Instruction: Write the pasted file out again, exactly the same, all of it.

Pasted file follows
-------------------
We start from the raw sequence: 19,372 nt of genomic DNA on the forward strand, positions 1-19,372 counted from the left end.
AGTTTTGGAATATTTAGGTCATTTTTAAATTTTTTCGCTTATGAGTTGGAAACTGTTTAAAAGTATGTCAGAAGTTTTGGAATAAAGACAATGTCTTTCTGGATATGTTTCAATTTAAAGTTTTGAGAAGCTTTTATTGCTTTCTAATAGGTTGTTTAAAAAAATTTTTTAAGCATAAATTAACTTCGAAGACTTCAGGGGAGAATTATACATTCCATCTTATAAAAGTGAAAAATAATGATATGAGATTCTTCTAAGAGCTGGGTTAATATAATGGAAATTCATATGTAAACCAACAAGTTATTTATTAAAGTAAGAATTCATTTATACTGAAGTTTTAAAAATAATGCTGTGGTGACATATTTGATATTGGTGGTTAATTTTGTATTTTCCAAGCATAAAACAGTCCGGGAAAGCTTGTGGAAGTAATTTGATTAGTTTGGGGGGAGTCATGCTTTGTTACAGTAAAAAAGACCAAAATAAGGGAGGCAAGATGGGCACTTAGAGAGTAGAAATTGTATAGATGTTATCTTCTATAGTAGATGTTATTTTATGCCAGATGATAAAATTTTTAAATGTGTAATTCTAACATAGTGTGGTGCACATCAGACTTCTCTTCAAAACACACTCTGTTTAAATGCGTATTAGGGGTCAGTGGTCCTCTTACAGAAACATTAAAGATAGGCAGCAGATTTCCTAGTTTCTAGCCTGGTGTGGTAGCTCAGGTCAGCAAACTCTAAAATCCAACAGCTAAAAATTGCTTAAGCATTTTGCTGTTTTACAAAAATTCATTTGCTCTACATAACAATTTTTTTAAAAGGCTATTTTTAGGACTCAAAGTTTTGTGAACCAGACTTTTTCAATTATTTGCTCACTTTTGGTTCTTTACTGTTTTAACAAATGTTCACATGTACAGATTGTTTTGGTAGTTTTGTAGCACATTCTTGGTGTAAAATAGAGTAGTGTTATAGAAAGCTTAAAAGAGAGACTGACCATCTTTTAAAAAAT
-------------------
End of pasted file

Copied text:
We start from the raw sequence: 19,372 nt of genomic DNA on the forward strand, positions 1-19,372 counted from the left end.
AGTTTTGGAATATTTAGGTCATTTTTAAATTTTTTCGCTTATGAGTTGGAAACTGTTTAAAAGTATGTCAGAAGTTTTGGAATAAAGACAATGTCTTTCTGGATATGTTTCAATTTAAAGTTTTGAGAAGCTTTTATTGCTTTCTAATAGGTTGTTTAAAAAAATTTTTTAAGCATAAATTAACTTCGAAGACTTCAGGGGAGAATTATACATTCCATCTTATAAAAGTGAAAAATAATGATATGAGATTCTTCTAAGAGCTGGGTTAATATAATGGAAATTCATATGTAAACCAACAAGTTATTTATTAAAGTAAGAATTCATTTATACTGAAGTTTTAAAAATAATGCTGTGGTGACATATTTGATATTGGTGGTTAATTTTGTATTTTCCAAGCATAAAACAGTCCGGGAAAGCTTGTGGAAGTAATTTGATTAGTTTGGGGGGAGTCATGCTTTGTTACAGTAAAAAAGACCAAAATAAGGGAGGCAAGATGGGCACTTAGAGAGTAGAAATTGTATAGATGTTATCTTCTATAGTAGATGTTATTTTATGCCAGATGATAAAATTTTTAAATGTGTAATTCTAACATAGTGTGGTGCACATCAGACTTCTCTTCAAAACACACTCTGTTTAAATGCGTATTAGGGGTCAGTGGTCCTCTTACAGAAACATTAAAGATAGGCAGCAGATTTCCTAGTTTCTAGCCTGGTGTGGTAGCTCAGGTCAGCAAACTCTAAAATCCAACAGCTAAAAATTGCTTAAGCATTTTGCTGTTTTACAAAAATTCATTTGCTCTACATAACAATTTTTTTAAAAGGCTATTTTTAGGACTCAAAGTTTTGTGAACCAGACTTTTTCAATTATTTGCTCACTTTTGGTTCTTTACTGTTTTAACAAATGTTCACATGTACAGATTGTTTTGGTAGTTTTGTAGCACATTCTTGGTGTAAAATAGAGTAGTGTTATAGAAAGCTTAAAAGAGAGACTGACCATCTTTTAAAAAAT